As for the NCAA itself, they believe there could be even bigger concerns. With the new law comes a potential ripple effect across the national landscape of college sports. After the passing of bill SB 206 in California, a handful of other state legislatures including Illinois and New York, proposed similar bills. With ultimately no success, the organization did what they could to prevent the law from being signed by Newsom.
In their letter to Newsom, in order to prevent his signing of the bill, the NCAA stated, “We urge the state of California to reconsider this harmful and, we believe, unconstitutional bill…”
However, the NCAA does go on to state that change is within their interest. “[We] hope the state will be a constructive partner in our efforts to develop a fair name, image and likeness approach for all 50 states,” the NCAA said. A couple weeks later the bill was signed, anyways.
Though had California not been so progressive with the Fair Pay to Play Act, questions remain as to whether the NCAA would even consider such statements in support of athlete compensation.
As for California, they will undoubtedly be stripped of potential NCAA National Championship opportunities if schools across the nation continue to abide by the NCAA’s current regulations. If they weren’t prohibited from such competition, most of the top athletic recruits would have their sights set on California leading to the Golden State having not only the best recruits, but the best teams.
For the rule to work effectively across college athletics, it needs national support. Since the signing of bill SB 206 in California, other states, including South Carolina, Illinois, Pennsylvania and New York, have immediately followed by proposing similar bills within their state legislatures.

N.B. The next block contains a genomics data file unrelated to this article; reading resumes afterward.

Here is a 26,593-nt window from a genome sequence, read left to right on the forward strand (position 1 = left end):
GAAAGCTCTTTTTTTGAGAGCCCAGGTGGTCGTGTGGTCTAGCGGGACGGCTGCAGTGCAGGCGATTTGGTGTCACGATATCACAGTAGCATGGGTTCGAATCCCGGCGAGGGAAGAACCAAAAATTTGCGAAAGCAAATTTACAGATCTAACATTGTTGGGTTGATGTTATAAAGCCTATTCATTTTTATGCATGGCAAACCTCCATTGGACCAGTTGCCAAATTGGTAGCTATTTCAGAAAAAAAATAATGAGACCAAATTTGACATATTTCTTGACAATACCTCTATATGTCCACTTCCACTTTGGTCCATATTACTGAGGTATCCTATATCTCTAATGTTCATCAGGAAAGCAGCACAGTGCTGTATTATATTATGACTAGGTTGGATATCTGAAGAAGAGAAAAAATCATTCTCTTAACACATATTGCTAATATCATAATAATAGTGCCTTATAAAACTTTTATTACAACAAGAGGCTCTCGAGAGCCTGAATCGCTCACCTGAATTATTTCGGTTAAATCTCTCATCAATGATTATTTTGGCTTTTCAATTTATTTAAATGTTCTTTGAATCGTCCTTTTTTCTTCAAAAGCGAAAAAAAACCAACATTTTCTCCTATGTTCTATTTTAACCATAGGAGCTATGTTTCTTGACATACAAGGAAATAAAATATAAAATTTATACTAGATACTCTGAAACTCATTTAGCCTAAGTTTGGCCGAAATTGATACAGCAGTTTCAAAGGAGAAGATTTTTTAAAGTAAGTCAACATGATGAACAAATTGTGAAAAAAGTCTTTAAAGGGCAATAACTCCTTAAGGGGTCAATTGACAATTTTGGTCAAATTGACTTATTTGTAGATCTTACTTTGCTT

To think all 50 states would not only propose, but accept similar bills with ease, is a longshot. If this were to happen, there also runs the risk of variation in bills from one state to the next. However, the push may be enough to force the NCAA into action and change its national policy for over 1,000 of the schools it oversees. Yet if the policy turns national, there may still be implicit recruiting advantages with certain states having more promotional opportunities for athletes. This concern however might only be able to be addressed and answered on a trial-and-error basis when the law goes into effect. The NCAA has its expectations of what might happen, but the reality is no one is sure on how the effects will pan out.
Ultimately, whether spectators support or oppose the Fair Pay to Play Act, the talk on whether athletes should be able to make money for themselves will be heard for years to come. The historical significance might even compare to the likes of such laws as 1972’s title IX. No doubt though, the NCAA and state legislatures will have a busy timeline before California’s bill SB 206 goes into effect January of 2023.
Meanwhile, after a unanimous vote on Oct. 29, the NCAA has stated it will change amateurism regulations for each of its three divisions by Jan. 2021. It has not yet been said how or what new regulations will go into place and if other state legislatures, like California, will continue to intervene.